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K. Terai, J. Yamada, S. Kinoshita; Development of a New Method for the Measurement of Corneal Rigidity. Invest. Ophthalmol. Vis. Sci. 2009;50(13):3532.
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© ARVO (1962-2015); The Authors (2016-present)
To develop a new method for the measurement of corneal rigidity and to determine its usefulness for clinical applications.
A new tip was developed for the applanation part of a Goldman applanation tonometer that can be projected hemisperically (projection tip) to obtain intraocular pressure (IOP) values. IOP values obtained by use of this projection tip were then compared with IOP values obtained by use of the normal tip. To test the projection tip, artificial eyes were developed to be bonded with artificial corneas constructed of silicone of various rigidities, and then connected to a water bottle. After positioning the water bottle at various heights in relation to the artificial eyes, IOP measurements were first obtained by use the normal tip, followed by measurements obtained by use of the projection tip. Next, the IOP of 44 human normal eyes and 24 human keratoconus eyes were similarly measured, and the corneal thickness of those eyes was then measured by use of a corneal ultrasonic pachymeter.
Measurement of the artificial corneas made of silicone confirmed that the measured IOP values were influenced by the height of the bottle and the corneal rigidity, and that the IOP values obtained by measurement with the normal tip were not similar to those obtained by measurement with the projection tip. In the human normal eyes, the differences between the IOP values obtained by measurement using the projection tip and those obtained by measurement using the normal tip were well-correlated with the corneal thickness values obtained by measurement with the pachymeter. A calculation made by using the values measured by projection tip, the values measured by normal tip, and the corneal thickness values based on these data showed that early-phase keratoconus corneas with a thickness of 500µm or more were easily distinguishable from normal corneas.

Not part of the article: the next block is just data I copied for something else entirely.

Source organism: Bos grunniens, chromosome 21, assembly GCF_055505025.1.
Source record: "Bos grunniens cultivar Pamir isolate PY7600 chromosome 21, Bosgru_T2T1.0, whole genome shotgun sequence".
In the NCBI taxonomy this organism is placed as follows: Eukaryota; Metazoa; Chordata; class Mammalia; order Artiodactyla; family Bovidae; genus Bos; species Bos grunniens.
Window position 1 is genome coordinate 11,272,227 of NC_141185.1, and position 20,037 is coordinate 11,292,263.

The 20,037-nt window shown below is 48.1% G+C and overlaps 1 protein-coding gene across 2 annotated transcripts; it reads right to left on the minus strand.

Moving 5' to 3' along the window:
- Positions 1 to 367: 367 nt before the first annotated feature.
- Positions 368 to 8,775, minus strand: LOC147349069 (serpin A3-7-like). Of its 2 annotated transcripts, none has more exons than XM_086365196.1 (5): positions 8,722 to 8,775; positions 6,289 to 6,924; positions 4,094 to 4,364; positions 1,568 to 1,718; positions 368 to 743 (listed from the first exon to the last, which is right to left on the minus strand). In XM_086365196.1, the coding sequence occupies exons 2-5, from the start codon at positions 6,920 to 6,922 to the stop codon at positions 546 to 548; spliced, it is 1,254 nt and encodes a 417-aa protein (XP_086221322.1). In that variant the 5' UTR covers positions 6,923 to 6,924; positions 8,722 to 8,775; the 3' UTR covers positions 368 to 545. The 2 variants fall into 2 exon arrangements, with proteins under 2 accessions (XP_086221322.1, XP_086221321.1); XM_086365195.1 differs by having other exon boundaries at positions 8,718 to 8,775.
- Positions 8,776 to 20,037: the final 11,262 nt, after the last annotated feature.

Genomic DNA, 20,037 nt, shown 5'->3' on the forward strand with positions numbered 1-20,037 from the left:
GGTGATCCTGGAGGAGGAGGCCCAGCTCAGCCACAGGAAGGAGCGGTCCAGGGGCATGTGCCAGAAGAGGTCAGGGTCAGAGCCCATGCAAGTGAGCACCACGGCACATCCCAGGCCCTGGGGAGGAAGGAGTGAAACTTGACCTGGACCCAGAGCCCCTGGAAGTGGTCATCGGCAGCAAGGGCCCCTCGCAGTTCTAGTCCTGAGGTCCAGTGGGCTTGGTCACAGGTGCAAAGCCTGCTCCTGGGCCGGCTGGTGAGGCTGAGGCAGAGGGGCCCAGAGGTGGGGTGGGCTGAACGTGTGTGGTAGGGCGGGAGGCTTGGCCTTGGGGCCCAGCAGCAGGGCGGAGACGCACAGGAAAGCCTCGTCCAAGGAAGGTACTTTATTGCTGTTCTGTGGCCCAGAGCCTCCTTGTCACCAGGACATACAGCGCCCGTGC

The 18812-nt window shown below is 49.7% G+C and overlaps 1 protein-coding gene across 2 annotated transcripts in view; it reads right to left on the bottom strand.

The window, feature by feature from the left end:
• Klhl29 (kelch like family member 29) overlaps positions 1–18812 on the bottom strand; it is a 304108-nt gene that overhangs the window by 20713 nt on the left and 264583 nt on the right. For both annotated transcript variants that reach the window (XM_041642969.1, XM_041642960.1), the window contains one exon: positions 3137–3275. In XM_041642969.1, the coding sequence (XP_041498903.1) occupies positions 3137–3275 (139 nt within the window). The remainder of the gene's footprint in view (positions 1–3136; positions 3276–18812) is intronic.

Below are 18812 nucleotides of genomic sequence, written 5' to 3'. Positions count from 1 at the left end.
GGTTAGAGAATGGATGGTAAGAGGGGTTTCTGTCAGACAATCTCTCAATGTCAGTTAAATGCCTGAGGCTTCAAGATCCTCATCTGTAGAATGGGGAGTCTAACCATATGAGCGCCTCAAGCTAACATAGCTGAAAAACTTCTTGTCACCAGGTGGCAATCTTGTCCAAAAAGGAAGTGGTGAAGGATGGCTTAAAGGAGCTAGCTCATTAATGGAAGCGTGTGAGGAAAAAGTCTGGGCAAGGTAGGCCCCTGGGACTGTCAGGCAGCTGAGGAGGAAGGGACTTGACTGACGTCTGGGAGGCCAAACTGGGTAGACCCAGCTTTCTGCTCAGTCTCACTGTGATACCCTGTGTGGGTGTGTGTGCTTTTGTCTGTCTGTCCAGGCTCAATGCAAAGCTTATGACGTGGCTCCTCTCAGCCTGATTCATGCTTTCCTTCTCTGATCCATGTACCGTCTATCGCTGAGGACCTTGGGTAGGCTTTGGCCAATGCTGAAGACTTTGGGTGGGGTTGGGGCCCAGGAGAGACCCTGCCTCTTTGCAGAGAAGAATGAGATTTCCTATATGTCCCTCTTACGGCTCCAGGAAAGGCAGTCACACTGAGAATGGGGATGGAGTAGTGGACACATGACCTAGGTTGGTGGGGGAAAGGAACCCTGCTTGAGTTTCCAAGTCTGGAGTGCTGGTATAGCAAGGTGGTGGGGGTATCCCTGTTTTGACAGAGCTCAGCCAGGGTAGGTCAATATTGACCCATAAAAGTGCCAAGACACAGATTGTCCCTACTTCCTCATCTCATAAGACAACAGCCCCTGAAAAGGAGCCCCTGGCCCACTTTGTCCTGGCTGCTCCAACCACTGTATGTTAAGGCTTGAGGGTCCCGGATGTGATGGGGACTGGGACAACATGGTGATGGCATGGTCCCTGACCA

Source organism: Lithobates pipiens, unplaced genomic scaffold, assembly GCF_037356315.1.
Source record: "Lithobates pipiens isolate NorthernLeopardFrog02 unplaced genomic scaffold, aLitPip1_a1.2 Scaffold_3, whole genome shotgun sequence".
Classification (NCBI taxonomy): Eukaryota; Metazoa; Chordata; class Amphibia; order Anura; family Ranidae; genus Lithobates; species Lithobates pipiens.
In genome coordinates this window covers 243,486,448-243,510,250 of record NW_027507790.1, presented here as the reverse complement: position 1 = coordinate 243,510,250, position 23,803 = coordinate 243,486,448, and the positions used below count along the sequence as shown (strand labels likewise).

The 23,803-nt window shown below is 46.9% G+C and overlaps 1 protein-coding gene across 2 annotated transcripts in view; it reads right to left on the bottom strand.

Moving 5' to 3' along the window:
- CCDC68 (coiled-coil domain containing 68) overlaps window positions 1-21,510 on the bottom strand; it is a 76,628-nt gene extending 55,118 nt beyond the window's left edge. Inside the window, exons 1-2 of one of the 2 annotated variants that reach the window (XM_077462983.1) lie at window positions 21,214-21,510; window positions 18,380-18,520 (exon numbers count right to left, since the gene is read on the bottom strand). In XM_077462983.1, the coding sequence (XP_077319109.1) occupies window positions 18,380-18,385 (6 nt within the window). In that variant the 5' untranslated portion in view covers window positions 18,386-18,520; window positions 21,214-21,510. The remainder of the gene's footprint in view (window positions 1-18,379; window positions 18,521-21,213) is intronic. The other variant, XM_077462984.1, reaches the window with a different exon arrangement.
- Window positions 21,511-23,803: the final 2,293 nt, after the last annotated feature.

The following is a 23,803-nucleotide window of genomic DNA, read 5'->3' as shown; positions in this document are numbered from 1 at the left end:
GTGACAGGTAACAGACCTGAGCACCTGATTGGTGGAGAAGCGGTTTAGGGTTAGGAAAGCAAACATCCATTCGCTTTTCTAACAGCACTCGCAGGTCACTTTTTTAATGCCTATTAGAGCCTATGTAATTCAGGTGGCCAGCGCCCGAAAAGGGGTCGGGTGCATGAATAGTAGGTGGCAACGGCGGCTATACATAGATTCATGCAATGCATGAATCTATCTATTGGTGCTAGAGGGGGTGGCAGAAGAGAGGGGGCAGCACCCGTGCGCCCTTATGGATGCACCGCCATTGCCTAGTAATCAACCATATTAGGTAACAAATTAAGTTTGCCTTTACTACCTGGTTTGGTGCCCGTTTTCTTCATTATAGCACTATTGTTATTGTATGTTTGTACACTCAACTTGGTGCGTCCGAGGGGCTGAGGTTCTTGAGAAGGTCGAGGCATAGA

The results of this study showed that it was possible to measure corneal rigidity by use of this newly developed method. In addition, we feel that it is less expensive and easier to use this new method than the methods that are currently in existence. Although ophthalmologists currently use the analysis of the shape of the cornea mainly as a tool for the diagnosis of keratoconus, this new method can be used to detect potential keratoconus prior to corneal transformation. Therefore, this method may be useful for inspecting the cornea prior to refractive surgery.
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